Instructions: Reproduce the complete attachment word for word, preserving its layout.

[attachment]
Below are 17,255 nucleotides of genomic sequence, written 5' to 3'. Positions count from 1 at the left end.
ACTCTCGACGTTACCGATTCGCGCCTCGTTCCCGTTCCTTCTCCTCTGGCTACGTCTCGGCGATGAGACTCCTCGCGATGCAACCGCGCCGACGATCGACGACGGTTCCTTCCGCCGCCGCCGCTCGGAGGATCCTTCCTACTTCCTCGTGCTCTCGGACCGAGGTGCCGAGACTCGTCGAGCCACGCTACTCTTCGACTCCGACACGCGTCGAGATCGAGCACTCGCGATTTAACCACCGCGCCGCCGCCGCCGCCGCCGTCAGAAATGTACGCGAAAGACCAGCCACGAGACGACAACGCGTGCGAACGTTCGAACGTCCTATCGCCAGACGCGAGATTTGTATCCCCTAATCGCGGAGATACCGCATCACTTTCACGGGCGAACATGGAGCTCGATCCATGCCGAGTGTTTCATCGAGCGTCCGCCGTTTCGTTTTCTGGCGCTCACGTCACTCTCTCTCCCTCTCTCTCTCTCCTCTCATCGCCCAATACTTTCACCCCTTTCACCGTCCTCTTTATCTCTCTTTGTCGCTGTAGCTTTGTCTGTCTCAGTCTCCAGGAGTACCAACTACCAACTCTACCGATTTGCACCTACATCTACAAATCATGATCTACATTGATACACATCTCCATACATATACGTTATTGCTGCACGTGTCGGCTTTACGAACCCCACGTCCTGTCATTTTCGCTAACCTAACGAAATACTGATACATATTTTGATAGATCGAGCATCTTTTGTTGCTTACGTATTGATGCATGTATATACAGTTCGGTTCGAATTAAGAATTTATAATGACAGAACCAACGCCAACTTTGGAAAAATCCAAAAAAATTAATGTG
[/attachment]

Below are 17,255 nucleotides of genomic sequence, written 5' to 3'. Positions count from 1 at the left end.
ACTCTCGACGTTACCGATTCGCGCCTCGTTCCCGTTCCTTCTCCTCTGGCTACGTCTCGGCGATGAGACTCCTCGCGATGCAACCGCGCCGACGATCGACGACGGTTCCTTCCGCCGCCGCCGCTCGGAGGATCCTTCCTACTTCCTCGTGCTCTCGGACCGAGGTGCCGAGACTCGTCGAGCCACGCTACTCTTCGACTCCGACACGCGTCGAGATCGAGCACTCGCGATTTAACCACCGCGCCGCCGCCGCCGCCGCCGTCAGAAATGTACGCGAAAGACCAGCCACGAGACGACAACGCGTGCGAACGTTCGAACGTCCTATCGCCAGACGCGAGATTTGTATCCCCTAATCGCGGAGATACCGCATCACTTTCACGGGCGAACATGGAGCTCGATCCATGCCGAGTGTTTCATCGAGCGTCCGCCGTTTCGTTTTCTGGCGCTCACGTCACTCTCTCTCCCTCTCTCTCTCTCCTCTCATCGCCCAATACTTTCACCCCTTTCACCGTCCTCTTTATCTCTCTTTGTCGCTGTAGCTTTGTCTGTCTCAGTCTCCAGGAGTACCAACTACCAACTCTACCGATTTGCACCTACATCTACAAATCATGATCTACATTGATACACATCTCCATACATATACGTTATTGCTGCACGTGTCGGCTTTACGAACCCCACGTCCTGTCATTTTCGCTAACCTAACGAAATACTGATACATATTTTGATAGATCGAGCATCTTTTGTTGCTTACGTATTGATGCATGTATATACAGTTCGGTTCGAATTAAGAATTTATAATGACAGAACCAACGCCAACTTTGGAAAAATCCAAAAAAATTAATGTG